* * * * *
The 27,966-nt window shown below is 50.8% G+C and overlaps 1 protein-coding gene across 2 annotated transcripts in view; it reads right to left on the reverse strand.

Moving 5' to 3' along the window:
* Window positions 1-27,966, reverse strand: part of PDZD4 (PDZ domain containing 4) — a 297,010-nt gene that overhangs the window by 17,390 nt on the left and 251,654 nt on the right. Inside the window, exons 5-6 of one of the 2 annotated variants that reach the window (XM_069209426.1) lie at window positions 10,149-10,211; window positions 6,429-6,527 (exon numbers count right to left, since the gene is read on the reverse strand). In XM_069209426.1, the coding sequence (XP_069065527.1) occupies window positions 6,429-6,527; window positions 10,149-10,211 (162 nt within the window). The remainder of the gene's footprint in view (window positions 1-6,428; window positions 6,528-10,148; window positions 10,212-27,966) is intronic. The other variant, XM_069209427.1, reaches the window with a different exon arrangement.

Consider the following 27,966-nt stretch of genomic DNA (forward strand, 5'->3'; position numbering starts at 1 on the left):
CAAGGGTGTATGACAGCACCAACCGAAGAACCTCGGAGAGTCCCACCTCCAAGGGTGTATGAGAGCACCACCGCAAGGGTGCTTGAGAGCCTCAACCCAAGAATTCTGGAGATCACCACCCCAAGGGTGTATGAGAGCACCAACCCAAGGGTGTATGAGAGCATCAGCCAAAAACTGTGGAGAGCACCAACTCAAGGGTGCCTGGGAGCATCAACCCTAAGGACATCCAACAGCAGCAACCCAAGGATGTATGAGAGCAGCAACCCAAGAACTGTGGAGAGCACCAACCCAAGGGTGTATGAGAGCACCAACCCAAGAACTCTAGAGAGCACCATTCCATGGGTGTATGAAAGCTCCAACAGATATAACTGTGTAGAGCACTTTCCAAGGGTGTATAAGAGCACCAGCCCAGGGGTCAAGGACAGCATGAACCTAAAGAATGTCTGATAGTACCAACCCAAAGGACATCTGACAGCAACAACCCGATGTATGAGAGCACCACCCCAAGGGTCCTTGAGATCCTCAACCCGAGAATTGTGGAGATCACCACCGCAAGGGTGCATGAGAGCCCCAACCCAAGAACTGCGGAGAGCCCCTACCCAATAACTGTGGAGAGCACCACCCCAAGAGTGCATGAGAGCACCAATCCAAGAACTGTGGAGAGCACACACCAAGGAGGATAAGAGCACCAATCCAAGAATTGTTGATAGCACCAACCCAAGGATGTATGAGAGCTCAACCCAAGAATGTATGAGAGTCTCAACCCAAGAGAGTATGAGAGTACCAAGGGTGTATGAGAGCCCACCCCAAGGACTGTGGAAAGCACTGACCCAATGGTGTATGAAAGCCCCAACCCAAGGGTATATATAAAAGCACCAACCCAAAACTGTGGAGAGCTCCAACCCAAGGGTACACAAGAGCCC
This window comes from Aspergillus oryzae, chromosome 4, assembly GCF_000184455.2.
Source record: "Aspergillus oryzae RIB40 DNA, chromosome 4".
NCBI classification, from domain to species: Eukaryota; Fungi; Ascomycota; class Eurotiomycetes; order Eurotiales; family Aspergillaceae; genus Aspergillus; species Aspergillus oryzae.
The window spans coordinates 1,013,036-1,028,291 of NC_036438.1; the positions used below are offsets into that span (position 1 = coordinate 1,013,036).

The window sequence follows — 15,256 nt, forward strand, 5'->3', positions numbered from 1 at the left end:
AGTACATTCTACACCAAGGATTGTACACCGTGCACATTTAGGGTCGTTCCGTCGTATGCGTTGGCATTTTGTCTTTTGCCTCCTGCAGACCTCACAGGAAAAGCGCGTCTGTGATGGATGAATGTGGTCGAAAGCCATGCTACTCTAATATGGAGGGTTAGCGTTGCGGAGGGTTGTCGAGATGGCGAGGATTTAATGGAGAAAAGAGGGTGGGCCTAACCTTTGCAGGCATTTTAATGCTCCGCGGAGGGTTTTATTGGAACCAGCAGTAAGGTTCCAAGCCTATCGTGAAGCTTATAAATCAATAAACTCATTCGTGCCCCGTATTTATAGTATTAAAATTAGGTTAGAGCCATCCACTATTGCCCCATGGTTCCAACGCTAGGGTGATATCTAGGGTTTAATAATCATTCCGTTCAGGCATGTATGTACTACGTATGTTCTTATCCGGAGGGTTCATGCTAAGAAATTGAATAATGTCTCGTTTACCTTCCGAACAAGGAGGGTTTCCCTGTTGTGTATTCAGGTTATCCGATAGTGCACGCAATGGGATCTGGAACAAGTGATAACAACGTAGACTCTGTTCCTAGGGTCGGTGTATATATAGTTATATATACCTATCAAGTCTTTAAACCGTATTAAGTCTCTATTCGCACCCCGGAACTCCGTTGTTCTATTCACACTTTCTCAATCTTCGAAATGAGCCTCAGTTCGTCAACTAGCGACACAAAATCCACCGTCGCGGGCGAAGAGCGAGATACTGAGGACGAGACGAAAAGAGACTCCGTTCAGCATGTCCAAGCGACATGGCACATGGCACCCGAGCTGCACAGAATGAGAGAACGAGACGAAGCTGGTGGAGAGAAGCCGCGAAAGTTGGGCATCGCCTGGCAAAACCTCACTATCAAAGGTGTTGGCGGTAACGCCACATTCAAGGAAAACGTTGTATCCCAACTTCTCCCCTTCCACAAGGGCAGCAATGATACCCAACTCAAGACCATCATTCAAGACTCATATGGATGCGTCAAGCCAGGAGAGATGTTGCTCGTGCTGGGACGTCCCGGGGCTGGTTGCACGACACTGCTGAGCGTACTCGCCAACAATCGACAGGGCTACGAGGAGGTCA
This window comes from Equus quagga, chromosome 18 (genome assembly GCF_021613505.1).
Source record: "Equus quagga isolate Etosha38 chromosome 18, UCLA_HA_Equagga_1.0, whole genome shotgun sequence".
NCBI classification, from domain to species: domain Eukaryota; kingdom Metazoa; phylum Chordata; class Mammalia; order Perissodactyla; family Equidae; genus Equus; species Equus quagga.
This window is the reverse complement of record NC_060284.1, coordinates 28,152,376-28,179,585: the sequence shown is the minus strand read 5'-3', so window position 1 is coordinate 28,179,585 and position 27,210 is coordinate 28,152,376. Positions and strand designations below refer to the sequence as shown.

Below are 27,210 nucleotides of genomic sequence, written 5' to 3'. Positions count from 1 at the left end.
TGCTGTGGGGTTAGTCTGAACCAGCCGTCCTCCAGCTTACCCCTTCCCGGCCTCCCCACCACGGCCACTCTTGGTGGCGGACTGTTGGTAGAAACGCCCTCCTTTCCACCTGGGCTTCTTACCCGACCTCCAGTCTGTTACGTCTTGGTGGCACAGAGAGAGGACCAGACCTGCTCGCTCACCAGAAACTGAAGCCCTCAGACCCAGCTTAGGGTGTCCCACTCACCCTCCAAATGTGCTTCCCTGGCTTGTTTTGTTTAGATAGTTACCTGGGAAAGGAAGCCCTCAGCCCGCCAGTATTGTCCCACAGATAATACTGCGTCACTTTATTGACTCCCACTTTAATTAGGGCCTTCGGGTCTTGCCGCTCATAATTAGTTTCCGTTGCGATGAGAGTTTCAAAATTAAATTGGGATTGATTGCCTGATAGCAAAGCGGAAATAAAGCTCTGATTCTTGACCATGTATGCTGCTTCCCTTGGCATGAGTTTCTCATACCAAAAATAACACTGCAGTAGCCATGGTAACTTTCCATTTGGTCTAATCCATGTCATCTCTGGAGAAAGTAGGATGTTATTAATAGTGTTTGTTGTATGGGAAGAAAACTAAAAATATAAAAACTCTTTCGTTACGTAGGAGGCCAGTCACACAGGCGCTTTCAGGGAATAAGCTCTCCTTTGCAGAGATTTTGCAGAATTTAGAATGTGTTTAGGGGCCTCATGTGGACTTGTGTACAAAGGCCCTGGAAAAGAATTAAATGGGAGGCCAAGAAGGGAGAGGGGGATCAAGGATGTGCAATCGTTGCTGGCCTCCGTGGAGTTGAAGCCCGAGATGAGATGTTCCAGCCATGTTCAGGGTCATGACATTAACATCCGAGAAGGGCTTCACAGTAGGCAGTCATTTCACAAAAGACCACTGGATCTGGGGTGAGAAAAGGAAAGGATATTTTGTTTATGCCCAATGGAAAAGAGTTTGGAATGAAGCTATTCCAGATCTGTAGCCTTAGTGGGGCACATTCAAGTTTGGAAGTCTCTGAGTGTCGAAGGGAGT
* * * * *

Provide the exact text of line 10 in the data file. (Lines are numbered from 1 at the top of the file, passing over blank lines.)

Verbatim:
The window sequence follows — 15,256 nt, forward strand, 5'->3', positions numbered from 1 at the left end: